‘Second-Chance Cop’ Sued for Murder

     DENVER (CN) — Convicted of murder in June, a Colorado “second-chance cop,” and his city, have been sued by a mother who saw the officer shoot her son to death in her kitchen.
     Rocky Ford police Officer James Ashby shot and killed Jack Jacquez on Oct. 12, 2014 in the home of his mother, Viola Jacquez. An Otero County jury convicted Ashby guilty of second-degree murder on June 23. He is awaiting sentencing of up to 48 years.
     Jacquez’s family, including his fiancée and representatives of his three children, call Ashby a “second-chance cop” in their federal lawsuit, because they say the City of Rocky Ford hired him despite his previous police chief’s warning that his city had declared Ashby “not eligible for rehire” after several internal affairs investigations of excessive force.
     Rocky Ford, pop. 4,300, is in southeastern Colorado, near La Junta.
     According to the lengthy lawsuit, Ashby followed Jacquez as he skateboarded home in the early morning of Oct. 12, 2014 after 27-year-old Jacquez left a friend’s house where he had been playing video games.
     “For no apparent or justifiable reason,” and “without identifying himself as a police officer,” Ashby followed Jacquez onto his back porch — the main entrance to the house — and shouted at him to show his hands, the family says.
     Jacquez tried to enter the door as Ashby drew his gun and screamed at him to show his “fucking hands,” the family says. Jacquez’s mother opened the door as the men struggled on the porch. Ashby pepper-sprayed Jacquez and followed him into the kitchen, still without identifying himself as a police officer, then shot Jacquez in the back, severing his spinal cord, from 4 to 6 feet away.
     “Mr. Jacquez did not pose an actual or imminent threat of serious physical harm to defendant Ashby or others when defendant Ashby fired his fatal shot,” his mother says. “Mr. Jacquez was shot in the back from a distance of at least four feet, he was unarmed, and he was moving away from defendant Ashby.”
     Ashby had work for Rocky Ford police for only four months. His previous employer, Walsenburg, pop. 3,100, also is in southeastern Colorado, in Huerfano County, south of Pueblo. Ashby resigned from that job in 2013 during a pending investigation and after previous investigations of “several incidents of excessive force, unlawful entry, and unlawful arrest,” the Jacquez family says. These incidents are described in the lawsuit.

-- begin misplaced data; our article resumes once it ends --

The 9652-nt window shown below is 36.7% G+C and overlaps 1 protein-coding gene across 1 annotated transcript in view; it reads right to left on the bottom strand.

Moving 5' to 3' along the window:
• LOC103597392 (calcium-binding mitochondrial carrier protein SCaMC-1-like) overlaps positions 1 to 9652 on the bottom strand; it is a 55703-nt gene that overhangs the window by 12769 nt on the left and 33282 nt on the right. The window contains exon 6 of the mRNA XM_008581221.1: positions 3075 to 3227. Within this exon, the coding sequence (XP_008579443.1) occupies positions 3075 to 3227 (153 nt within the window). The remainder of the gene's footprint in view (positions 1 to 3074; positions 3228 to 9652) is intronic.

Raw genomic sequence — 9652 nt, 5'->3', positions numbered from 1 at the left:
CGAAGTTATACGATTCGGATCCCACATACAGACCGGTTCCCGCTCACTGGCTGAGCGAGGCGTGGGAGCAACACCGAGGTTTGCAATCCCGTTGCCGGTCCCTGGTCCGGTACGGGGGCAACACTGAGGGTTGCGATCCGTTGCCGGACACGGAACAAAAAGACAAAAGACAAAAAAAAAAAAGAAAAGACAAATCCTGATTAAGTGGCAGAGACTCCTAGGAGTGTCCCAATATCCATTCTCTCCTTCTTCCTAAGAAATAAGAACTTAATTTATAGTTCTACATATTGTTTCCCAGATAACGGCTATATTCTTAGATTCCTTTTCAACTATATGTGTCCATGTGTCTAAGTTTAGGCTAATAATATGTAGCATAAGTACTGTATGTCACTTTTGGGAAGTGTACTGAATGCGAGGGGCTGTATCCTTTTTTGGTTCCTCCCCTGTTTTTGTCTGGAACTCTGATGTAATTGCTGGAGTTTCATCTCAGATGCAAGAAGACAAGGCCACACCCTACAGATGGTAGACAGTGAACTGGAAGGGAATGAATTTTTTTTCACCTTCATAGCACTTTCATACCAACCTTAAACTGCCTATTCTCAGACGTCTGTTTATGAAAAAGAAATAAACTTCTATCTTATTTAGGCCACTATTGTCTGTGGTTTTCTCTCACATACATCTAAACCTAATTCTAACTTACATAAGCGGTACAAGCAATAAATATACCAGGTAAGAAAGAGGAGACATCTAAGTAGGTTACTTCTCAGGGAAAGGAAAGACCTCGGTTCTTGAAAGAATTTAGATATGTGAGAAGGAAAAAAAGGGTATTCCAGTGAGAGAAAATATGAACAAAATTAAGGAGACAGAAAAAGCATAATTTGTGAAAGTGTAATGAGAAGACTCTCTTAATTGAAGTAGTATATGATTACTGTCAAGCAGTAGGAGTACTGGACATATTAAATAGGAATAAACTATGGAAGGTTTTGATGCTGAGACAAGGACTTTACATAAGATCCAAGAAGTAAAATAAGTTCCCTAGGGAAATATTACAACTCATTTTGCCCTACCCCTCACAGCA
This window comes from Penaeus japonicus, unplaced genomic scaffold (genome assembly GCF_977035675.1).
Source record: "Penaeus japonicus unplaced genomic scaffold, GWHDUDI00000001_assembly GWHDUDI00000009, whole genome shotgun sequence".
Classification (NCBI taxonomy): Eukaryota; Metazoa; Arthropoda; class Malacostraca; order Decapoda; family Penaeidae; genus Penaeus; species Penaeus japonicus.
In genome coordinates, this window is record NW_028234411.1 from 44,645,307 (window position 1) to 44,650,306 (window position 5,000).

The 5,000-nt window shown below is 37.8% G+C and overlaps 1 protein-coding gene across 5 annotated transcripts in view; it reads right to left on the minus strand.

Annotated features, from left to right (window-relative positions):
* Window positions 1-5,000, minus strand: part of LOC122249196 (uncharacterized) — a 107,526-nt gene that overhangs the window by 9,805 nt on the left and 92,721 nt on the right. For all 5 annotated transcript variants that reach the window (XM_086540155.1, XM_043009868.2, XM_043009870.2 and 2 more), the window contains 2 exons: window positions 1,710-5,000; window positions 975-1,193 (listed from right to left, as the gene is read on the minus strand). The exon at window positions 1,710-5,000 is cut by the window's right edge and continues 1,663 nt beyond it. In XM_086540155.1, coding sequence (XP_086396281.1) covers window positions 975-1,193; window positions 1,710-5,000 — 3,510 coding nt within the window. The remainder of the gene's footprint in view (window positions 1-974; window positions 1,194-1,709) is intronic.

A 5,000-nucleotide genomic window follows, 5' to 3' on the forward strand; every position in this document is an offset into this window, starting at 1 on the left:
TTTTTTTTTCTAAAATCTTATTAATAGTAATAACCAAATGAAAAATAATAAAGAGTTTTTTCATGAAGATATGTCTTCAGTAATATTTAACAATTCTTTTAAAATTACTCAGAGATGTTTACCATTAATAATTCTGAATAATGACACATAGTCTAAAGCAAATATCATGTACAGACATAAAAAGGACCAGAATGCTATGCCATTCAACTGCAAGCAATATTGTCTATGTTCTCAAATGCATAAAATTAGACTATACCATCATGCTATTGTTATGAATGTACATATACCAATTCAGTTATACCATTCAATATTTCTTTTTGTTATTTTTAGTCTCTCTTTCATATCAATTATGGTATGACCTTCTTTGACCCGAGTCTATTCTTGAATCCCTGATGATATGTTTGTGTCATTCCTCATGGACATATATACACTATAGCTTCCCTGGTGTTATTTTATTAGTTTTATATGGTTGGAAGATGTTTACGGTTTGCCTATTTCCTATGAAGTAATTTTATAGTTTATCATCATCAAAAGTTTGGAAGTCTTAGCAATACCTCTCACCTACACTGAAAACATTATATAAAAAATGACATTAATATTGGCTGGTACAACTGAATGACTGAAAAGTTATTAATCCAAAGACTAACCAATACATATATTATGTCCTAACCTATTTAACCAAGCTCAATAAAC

The family says the Walsenburg police chief warned Rocky Ford Police Chief Frank Gallegos, a defendant, “that Officer Ashby had been the subject of several internal affairs investigations and that he was not eligible for rehire with the WPD.”
     After resigning from Walsenburg, Ashby was “roundly rejected” by several other cities to which he applied for police work, the family says. “Rocky Ford, however, with its documented history of hiring ‘second chance officers,’ actually recruited Officer Ashby to join the department.”
     “Even the most cursory background check” would have revealed Ashby’s troubled and aggressive history, the family says, and his training at Rocky Ford, was virtually nil. “Essentially, upon being hired by Rocky Ford, Officer Ashby was simply given a badge and told to ‘go police.'”
     Police he did. “By the time Officer Ashby shot and killed Mr. Jacquez, he was already the recipient of several civilian complaints, including at least two excessive force complaints, despite having been employed by Rocky Ford for less than four months. An investigation that opened just two days before the fatal shooting recommended that criminal charges be brought against Officer Ashby for false arrest, kidnapping, criminal harassment, and excessive force,” according to the complaint.
     During Ashby’s week-long trial in June, his counsel argued that Ashby thought Jacquez was a burglar, and that he was worried about a baseball bat in the Jacquezes’ living room. Ashby testified that he told Jacquez to drop the bat before he fired the fatal shot, but Jacquez’s mother remained adamant that though a bat was in the room, it was never in her son’s possession during the incident.
     The family seeks punitive damages for violations of the Constitution and other civil rights, deadly force, deliberate indifference, emotional distress and loss of consortium.
     They are represented by Qusair Mohamedbhai of Denver, who did not return a phone call seeking comment.
     The town of Rocky Ford did not return a phone call seeking comment.

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